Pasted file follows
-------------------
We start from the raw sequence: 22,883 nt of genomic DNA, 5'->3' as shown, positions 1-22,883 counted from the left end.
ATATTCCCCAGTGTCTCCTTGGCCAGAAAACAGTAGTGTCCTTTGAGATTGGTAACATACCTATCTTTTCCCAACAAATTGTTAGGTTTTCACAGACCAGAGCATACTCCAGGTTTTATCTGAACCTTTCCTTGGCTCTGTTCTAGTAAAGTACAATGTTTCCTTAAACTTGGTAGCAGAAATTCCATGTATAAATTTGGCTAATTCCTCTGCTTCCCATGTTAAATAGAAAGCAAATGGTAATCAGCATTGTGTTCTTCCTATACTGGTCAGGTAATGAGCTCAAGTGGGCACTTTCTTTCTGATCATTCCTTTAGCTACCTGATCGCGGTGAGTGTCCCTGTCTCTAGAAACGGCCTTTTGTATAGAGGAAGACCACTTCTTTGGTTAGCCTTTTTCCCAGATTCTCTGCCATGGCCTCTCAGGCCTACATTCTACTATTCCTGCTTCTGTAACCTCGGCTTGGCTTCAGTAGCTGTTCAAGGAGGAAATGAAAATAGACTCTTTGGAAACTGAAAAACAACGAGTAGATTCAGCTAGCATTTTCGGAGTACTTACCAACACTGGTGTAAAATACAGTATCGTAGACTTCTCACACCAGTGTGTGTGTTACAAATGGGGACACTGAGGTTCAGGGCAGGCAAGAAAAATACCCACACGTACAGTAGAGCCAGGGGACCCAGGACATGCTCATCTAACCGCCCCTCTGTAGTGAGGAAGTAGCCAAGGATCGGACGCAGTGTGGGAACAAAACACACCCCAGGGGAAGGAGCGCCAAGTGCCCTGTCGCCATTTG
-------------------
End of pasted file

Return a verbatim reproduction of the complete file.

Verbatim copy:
We start from the raw sequence: 22,883 nt of genomic DNA, 5'->3' as shown, positions 1-22,883 counted from the left end.
ATATTCCCCAGTGTCTCCTTGGCCAGAAAACAGTAGTGTCCTTTGAGATTGGTAACATACCTATCTTTTCCCAACAAATTGTTAGGTTTTCACAGACCAGAGCATACTCCAGGTTTTATCTGAACCTTTCCTTGGCTCTGTTCTAGTAAAGTACAATGTTTCCTTAAACTTGGTAGCAGAAATTCCATGTATAAATTTGGCTAATTCCTCTGCTTCCCATGTTAAATAGAAAGCAAATGGTAATCAGCATTGTGTTCTTCCTATACTGGTCAGGTAATGAGCTCAAGTGGGCACTTTCTTTCTGATCATTCCTTTAGCTACCTGATCGCGGTGAGTGTCCCTGTCTCTAGAAACGGCCTTTTGTATAGAGGAAGACCACTTCTTTGGTTAGCCTTTTTCCCAGATTCTCTGCCATGGCCTCTCAGGCCTACATTCTACTATTCCTGCTTCTGTAACCTCGGCTTGGCTTCAGTAGCTGTTCAAGGAGGAAATGAAAATAGACTCTTTGGAAACTGAAAAACAACGAGTAGATTCAGCTAGCATTTTCGGAGTACTTACCAACACTGGTGTAAAATACAGTATCGTAGACTTCTCACACCAGTGTGTGTGTTACAAATGGGGACACTGAGGTTCAGGGCAGGCAAGAAAAATACCCACACGTACAGTAGAGCCAGGGGACCCAGGACATGCTCATCTAACCGCCCCTCTGTAGTGAGGAAGTAGCCAAGGATCGGACGCAGTGTGGGAACAAAACACACCCCAGGGGAAGGAGCGCCAAGTGCCCTGTCGCCATTTG